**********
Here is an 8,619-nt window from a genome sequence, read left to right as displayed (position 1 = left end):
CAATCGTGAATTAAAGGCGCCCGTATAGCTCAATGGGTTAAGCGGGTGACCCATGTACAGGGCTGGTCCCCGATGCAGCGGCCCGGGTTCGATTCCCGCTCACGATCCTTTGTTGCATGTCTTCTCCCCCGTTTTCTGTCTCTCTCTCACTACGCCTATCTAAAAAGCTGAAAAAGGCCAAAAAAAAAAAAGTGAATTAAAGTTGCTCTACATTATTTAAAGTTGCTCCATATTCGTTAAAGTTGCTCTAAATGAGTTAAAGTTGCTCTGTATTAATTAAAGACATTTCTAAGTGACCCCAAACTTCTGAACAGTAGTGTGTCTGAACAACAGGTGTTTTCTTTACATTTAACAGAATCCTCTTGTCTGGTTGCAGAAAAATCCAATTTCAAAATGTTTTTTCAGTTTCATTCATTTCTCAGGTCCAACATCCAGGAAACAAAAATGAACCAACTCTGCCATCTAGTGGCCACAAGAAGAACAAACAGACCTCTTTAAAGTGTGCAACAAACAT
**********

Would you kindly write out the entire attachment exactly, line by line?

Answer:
Here is an 8,619-nt window from a genome sequence, read left to right as displayed (position 1 = left end):
CAATCGTGAATTAAAGGCGCCCGTATAGCTCAATGGGTTAAGCGGGTGACCCATGTACAGGGCTGGTCCCCGATGCAGCGGCCCGGGTTCGATTCCCGCTCACGATCCTTTGTTGCATGTCTTCTCCCCCGTTTTCTGTCTCTCTCTCACTACGCCTATCTAAAAAGCTGAAAAAGGCCAAAAAAAAAAAAGTGAATTAAAGTTGCTCTACATTATTTAAAGTTGCTCCATATTCGTTAAAGTTGCTCTAAATGAGTTAAAGTTGCTCTGTATTAATTAAAGACATTTCTAAGTGACCCCAAACTTCTGAACAGTAGTGTGTCTGAACAACAGGTGTTTTCTTTACATTTAACAGAATCCTCTTGTCTGGTTGCAGAAAAATCCAATTTCAAAATGTTTTTTCAGTTTCATTCATTTCTCAGGTCCAACATCCAGGAAACAAAAATGAACCAACTCTGCCATCTAGTGGCCACAAGAAGAACAAACAGACCTCTTTAAAGTGTGCAACAAACAT